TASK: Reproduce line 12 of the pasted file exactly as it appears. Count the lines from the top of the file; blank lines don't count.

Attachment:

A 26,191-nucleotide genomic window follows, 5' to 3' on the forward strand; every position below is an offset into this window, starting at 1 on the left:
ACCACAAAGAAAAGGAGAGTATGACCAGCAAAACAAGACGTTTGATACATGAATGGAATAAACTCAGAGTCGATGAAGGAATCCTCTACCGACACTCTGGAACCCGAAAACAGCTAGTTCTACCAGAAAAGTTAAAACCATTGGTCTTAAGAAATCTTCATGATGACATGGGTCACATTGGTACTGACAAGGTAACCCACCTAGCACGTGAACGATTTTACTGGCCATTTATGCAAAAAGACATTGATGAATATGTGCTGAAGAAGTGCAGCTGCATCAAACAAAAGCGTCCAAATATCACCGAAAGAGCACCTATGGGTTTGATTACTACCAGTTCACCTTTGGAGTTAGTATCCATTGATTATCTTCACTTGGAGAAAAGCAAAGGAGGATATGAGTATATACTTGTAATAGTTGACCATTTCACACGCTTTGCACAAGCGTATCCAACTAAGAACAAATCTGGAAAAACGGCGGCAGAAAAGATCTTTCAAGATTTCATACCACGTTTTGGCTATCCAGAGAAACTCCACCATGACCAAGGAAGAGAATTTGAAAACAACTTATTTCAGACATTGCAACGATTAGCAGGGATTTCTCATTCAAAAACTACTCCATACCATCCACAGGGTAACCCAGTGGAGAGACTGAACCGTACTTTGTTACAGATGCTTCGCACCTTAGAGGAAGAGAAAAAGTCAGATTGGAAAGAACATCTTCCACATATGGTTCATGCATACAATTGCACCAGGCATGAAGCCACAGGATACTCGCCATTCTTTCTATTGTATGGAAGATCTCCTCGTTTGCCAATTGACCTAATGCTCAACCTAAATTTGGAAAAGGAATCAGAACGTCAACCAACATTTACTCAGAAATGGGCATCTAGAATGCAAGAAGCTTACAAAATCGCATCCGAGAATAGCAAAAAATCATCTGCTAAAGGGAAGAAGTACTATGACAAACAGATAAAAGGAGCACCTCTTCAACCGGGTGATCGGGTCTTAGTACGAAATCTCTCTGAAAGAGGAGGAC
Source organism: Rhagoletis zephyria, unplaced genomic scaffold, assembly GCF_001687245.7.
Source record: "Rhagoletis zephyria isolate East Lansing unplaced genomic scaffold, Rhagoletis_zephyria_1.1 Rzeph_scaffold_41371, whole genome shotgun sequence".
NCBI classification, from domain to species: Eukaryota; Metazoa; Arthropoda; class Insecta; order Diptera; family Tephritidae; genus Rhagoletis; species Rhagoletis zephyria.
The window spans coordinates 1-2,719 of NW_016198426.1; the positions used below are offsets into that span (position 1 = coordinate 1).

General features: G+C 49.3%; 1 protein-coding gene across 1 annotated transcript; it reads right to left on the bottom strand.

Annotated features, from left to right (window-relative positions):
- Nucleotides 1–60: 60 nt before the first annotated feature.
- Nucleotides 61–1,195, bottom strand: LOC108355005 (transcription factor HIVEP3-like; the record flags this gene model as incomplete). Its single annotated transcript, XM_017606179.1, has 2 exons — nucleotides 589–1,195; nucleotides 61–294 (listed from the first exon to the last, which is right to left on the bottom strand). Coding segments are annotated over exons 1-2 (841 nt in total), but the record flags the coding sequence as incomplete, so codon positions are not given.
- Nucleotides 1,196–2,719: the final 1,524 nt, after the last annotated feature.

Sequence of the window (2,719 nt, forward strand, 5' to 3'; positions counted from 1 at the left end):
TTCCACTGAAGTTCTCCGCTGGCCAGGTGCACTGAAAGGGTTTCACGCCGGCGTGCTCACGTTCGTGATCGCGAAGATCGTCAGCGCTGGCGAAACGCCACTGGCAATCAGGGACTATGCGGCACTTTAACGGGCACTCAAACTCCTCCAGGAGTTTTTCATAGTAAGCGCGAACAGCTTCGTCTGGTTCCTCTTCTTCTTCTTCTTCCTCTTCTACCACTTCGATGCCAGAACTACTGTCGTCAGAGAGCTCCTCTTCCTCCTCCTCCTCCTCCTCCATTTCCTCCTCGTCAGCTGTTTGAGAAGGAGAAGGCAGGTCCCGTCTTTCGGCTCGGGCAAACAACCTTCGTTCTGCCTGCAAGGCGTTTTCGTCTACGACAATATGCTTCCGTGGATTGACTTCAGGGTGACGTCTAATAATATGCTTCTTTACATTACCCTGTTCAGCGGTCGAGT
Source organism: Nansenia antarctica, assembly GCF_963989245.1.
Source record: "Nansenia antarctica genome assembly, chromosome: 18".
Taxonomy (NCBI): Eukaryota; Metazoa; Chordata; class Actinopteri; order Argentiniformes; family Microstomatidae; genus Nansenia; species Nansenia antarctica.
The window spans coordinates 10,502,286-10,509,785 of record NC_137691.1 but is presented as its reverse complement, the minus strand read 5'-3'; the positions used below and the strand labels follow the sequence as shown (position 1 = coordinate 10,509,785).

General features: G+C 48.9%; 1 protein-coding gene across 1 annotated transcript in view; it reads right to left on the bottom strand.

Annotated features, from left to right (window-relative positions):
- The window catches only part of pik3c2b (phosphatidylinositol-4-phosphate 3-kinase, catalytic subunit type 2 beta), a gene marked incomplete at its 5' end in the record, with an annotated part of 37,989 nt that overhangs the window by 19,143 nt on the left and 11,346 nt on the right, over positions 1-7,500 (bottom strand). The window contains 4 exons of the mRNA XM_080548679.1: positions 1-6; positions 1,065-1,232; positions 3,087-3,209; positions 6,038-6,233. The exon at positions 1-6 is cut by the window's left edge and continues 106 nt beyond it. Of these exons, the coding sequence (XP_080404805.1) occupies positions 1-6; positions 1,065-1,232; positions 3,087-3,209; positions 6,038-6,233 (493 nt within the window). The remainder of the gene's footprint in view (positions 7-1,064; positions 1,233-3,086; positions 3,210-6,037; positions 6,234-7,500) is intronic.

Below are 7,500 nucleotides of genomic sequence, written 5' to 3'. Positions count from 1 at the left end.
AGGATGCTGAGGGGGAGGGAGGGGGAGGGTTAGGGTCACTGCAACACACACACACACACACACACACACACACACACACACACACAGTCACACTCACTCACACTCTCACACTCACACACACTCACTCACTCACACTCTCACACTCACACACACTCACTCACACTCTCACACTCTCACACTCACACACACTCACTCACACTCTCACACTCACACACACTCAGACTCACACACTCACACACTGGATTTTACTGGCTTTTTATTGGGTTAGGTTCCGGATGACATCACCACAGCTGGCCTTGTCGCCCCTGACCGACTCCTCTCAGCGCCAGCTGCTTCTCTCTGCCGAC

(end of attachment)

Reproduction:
Sequence of the window (2,719 nt, forward strand, 5' to 3'; positions counted from 1 at the left end):